If you have a big remodeling or renovation job that needs to be completed in your home or business, chances are good that you don’t possess the necessary skills for completing this job on your own.
Or perhaps you do, but just simply don’t have the time.
This is where hiring a reputable and dependable general contractor comes into play. It’s one of the most important decisions you’ll make when it comes to implementing and completing any major home renovation project.
But regardless of how many references you check and how good your intentions are, not every general contractor is going to be exactly what he says he is. And that’s when you may be faced with the unenviable task of firing the contractor you’ve hired to do the work.
We’ll go over a few steps today that you should keep in mind whenever you need to hire, or fire, a contractor from a job at your home or place of business.
Let’s start with the more pleasant task of hiring someone for the job:
Do Your Homework
You want to focus on individuals or companies that can show prior experience with the type of project that you envision. It would also help if they have testimonials from former clients, and maybe even photos of past projects that you can take a look at. “We provide pictures and references on all room additions, kitchen remodels, and bathroom remodels in San Antonio” says Eddie Sanchez a remodeler in South Texas.
Interview Multiple Contractors
You’ll want to ask things like how much experience they have with these types of projects, if they can apply for and receive the necessary permits for the job and how long they feel the project is going to take.
It’s important to note that the lowest quote might not be the best one. You also want to consider factors such as experience, work samples and more. Always compare quotes from various contractors.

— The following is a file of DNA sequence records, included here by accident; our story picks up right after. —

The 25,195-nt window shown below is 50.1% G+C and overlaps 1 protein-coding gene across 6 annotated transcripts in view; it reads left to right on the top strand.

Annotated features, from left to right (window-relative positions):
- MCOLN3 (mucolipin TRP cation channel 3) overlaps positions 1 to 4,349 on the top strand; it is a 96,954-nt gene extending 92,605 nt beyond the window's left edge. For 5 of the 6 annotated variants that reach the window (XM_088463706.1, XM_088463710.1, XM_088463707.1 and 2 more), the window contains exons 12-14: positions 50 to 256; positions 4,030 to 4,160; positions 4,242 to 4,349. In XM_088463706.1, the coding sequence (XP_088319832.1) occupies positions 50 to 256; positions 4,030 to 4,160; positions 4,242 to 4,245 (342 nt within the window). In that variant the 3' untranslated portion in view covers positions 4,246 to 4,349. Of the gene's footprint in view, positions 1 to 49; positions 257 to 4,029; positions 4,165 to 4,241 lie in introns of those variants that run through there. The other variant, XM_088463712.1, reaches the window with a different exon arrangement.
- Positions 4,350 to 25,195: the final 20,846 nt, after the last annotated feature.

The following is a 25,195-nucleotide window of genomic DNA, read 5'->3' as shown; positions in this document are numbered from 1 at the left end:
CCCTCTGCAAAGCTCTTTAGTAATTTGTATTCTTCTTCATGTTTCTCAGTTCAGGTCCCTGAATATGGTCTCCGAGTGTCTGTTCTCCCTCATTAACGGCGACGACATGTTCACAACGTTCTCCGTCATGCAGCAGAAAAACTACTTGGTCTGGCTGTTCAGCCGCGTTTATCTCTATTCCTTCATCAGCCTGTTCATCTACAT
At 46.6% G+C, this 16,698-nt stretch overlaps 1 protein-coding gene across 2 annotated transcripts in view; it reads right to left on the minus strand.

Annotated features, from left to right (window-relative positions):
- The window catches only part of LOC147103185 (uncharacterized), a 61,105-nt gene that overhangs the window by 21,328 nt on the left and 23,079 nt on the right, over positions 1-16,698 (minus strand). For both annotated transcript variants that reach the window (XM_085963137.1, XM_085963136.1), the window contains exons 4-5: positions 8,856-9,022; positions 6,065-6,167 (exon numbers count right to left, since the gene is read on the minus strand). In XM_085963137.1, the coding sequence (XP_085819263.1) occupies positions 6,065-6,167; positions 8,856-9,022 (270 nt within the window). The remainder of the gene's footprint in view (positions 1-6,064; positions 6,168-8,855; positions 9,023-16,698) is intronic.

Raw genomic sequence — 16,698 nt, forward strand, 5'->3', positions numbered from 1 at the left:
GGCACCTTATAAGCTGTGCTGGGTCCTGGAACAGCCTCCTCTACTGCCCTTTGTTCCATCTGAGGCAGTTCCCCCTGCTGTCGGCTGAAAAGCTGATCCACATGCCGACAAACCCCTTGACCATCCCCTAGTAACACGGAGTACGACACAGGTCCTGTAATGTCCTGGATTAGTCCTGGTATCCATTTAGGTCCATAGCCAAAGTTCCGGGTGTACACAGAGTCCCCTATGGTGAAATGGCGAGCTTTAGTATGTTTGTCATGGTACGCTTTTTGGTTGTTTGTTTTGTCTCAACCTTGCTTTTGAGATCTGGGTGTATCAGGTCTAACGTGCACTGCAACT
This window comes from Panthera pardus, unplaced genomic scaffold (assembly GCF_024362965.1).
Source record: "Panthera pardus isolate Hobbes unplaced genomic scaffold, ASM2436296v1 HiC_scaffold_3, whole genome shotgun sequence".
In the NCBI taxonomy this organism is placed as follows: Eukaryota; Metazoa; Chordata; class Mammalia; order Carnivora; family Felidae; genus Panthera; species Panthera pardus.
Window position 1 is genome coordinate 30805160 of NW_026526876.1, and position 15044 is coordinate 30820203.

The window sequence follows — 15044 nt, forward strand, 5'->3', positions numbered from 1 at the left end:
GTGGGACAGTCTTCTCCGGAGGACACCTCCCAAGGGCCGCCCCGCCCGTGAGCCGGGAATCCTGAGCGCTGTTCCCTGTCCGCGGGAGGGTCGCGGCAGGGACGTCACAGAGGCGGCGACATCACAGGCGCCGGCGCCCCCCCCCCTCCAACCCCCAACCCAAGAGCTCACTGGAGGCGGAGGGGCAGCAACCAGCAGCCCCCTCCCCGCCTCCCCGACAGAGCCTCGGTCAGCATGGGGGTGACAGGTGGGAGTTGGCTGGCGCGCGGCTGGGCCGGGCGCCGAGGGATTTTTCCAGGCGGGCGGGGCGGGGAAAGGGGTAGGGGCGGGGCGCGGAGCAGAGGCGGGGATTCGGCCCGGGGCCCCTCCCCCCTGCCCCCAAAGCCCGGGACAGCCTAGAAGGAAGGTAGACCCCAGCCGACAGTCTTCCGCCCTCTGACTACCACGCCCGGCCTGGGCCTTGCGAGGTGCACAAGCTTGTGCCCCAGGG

Put It In Writing
You want to be sure that you get the terms of the accepted quote in writing. This will also come into play when you need to unfortunately fire someone, which you can read more about below.
Now, let’s talk about how you can go about firing a contractor who isn’t living up to his or her end of the bargain. The keyword to keep in mind here is “carefully,” especially if you don’t have a termination clause in your contract.
Proceed With Caution
If you’re going to fire a contractor after you have a completed and signed contract, you’re going to need to do so very methodically. So before you act rashly, be sure that you have all your ducks in a row and then proceed with caution.
You Need to Have a Very Good Reason
Once you have a signed agreement, you need to keep in mind that this is legally enforceable. So you need to have a really good reason for backing out of the deal. Reasons would include if the contractor is stealing from your home or business, causing damage to your property or perhaps even something like consistently missing deadlines.
You’ll be on much safer ground if you’ve documented everything during the renovation process. A lawyer or judge is not just going to take your word for it, so be sure you have documentation to back up your claims.